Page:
Monthly Archives: July 2015

Red curry crab cakes

A few weeks ago, I impulse-bought a couple tubs of Thai curry paste. Since then, it’s been curry central in this household. I love how these pastes provide deep flavor and powerful heat, without any work involved: no chopping, no mashing, no nothing. If you have Thai curry paste in the fridge, coconut milk and rice in the pantry, maybe some fish sauce and limes, you can follow the recipe on the label and turn pretty much any combination of protein and veggies into a quick and powerful meal. But even beyond that, I’ve found these pastes are terrific for everything from dumplings to lentil soup to a simple coconut sauce for fish or chicken (which I’ll get around to posting sometime soon).

I bought two kinds of curry paste: red and green. The red curry is a bit sharper and tangier, while the green curry is rich and deep and slightly sweet. I actually like the green better for straight-up curry, but the red has proven to be a bit more versatile overall. When I learned that red curry paste is a key ingredient in Thai fish cakes, it was only a matter of time before I tried it in one of my favorite seafood dishes of all time: crab cakes.

This is a total mash-up recipe, in the best way. These little nibbles have all the flavors of Thai fish cakes–red curry, green beans, scallions, fish sauce, lime–with the texture of an all-American crab cake. Unlike the Thai version, which requires a food processor and deep-frying, these can be made in a matter of minutes in just one bowl, with minimal mess and less fuss. The crab mixture benefits from a little time in the fridge before cooking, but it’s really not necessary. I can–and have–made these on a whim for Sunday lunch, in 20 minutes or less. They’re terrific that way.

How big or small you make these is totally up to you. I go for a sort of middle ground and make 8 smallish cakes, which I think are ideal for an at-home appetizer or light lunch. You could make 4 giant cakes, or 16 itty-bitty cakes to serve as a party snack. If you go bigger, I’d suggest covering the skillet while the cakes cook, so that they heat through by the time they’ve browned.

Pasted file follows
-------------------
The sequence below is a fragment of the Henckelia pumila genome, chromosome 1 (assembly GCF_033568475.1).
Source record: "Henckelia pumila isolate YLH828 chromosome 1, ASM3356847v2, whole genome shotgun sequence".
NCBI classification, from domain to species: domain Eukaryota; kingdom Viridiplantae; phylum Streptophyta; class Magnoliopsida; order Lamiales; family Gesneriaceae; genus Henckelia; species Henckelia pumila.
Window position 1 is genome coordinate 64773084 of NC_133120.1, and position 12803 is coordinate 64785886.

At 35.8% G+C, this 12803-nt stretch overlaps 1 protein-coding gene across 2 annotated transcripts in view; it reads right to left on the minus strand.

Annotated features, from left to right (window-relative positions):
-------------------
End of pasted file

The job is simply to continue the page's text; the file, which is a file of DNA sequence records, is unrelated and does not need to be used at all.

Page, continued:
red curry crab cakes

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Spiced nectarine and blueberry pie

It’s a good thing my pie crust mojo came back when it did. It is fruit season, and I am psyched. The produce section at my local supermarket smells like peaches. Sam and I have been eating cherries like candy. The strawberries actually taste like strawberries now. It’s fun enough to just eat all this fruit out of hand, but when we want to actually do something with it, there’s nothing quite like a pie.

Sam’s mom was the one who first introduced me to nectarine-blueberry pie. She’s an avid pie baker all year round–pecan and custard pies when it’s cool out, and fruit pies when it’s warm. Nectarine-blueberry is her signature fruit pie, and I fell in love with it almost immediately. The two fruits work so harmoniously together: the nectarine is heady and sweet, the blueberries lush and jammy. The texture is gorgeous, with chunks of stone fruit and wilted nubbins of berry.

Recently I decided to try my own spin on the recipe. I adore spices and fruit together, so I spiked the filling with a bit of ginger and cardamom for warmth. Other than that, this is a fairly classic recipe, a bit elaborate to put together but lovely and homey when it’s baked. Like other stone fruit pies, it’s pretty juicy; I’ve found that the filling starts bubbling over well before the pie itself is done baking. After one particularly nasty mess on the floor of a friend’s oven, I’ve learned to bake this pie on a foil-lined baking sheet. It’ll still make a glorious mess, but at least it’ll be easier to clean up.

In testing this recipe, I’ve learned a couple nifty pie tricks. First, for a better crust, add an egg in two stages: the white gets brushed on the bottom crust to prevent sogginess, and the yolk gets brushed on the top crust to help it go golden. Second, a drinking glass makes a great lazy person’s pie crust cutter. Placing rounds of pastry on top of the pie is just as pretty and functional as weaving a lattice, with about half the effort. I’ll be making a lot of pies this way this summer.

nectarine blueberry pie take 2

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